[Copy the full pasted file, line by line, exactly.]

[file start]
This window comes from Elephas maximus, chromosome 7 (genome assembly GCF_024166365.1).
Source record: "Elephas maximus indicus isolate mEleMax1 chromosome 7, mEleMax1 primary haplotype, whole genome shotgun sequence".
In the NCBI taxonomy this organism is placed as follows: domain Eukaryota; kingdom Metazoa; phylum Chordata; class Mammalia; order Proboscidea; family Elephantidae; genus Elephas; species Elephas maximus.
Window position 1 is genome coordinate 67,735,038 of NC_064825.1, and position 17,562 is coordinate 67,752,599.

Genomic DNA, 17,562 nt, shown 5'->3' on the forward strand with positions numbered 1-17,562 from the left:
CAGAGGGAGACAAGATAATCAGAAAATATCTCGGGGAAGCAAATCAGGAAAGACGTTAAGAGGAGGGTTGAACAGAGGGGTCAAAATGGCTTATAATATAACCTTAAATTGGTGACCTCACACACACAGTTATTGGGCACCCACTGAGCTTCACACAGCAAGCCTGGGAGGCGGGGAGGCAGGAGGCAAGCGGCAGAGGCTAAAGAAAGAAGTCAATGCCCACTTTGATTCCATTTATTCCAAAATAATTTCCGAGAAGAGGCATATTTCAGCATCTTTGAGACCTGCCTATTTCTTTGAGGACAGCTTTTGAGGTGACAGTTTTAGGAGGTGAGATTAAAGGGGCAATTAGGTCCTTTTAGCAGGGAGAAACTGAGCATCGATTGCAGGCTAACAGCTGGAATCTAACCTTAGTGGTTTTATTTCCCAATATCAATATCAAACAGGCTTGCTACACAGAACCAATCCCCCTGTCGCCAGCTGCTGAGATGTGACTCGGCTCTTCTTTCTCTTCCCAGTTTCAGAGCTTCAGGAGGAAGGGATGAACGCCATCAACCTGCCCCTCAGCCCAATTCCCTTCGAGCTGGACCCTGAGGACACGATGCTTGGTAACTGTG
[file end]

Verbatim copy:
This window comes from Elephas maximus, chromosome 7 (genome assembly GCF_024166365.1).
Source record: "Elephas maximus indicus isolate mEleMax1 chromosome 7, mEleMax1 primary haplotype, whole genome shotgun sequence".
In the NCBI taxonomy this organism is placed as follows: domain Eukaryota; kingdom Metazoa; phylum Chordata; class Mammalia; order Proboscidea; family Elephantidae; genus Elephas; species Elephas maximus.
Window position 1 is genome coordinate 67,735,038 of NC_064825.1, and position 17,562 is coordinate 67,752,599.

Genomic DNA, 17,562 nt, shown 5'->3' on the forward strand with positions numbered 1-17,562 from the left:
CAGAGGGAGACAAGATAATCAGAAAATATCTCGGGGAAGCAAATCAGGAAAGACGTTAAGAGGAGGGTTGAACAGAGGGGTCAAAATGGCTTATAATATAACCTTAAATTGGTGACCTCACACACACAGTTATTGGGCACCCACTGAGCTTCACACAGCAAGCCTGGGAGGCGGGGAGGCAGGAGGCAAGCGGCAGAGGCTAAAGAAAGAAGTCAATGCCCACTTTGATTCCATTTATTCCAAAATAATTTCCGAGAAGAGGCATATTTCAGCATCTTTGAGACCTGCCTATTTCTTTGAGGACAGCTTTTGAGGTGACAGTTTTAGGAGGTGAGATTAAAGGGGCAATTAGGTCCTTTTAGCAGGGAGAAACTGAGCATCGATTGCAGGCTAACAGCTGGAATCTAACCTTAGTGGTTTTATTTCCCAATATCAATATCAAACAGGCTTGCTACACAGAACCAATCCCCCTGTCGCCAGCTGCTGAGATGTGACTCGGCTCTTCTTTCTCTTCCCAGTTTCAGAGCTTCAGGAGGAAGGGATGAACGCCATCAACCTGCCCCTCAGCCCAATTCCCTTCGAGCTGGACCCTGAGGACACGATGCTTGGTAACTGTG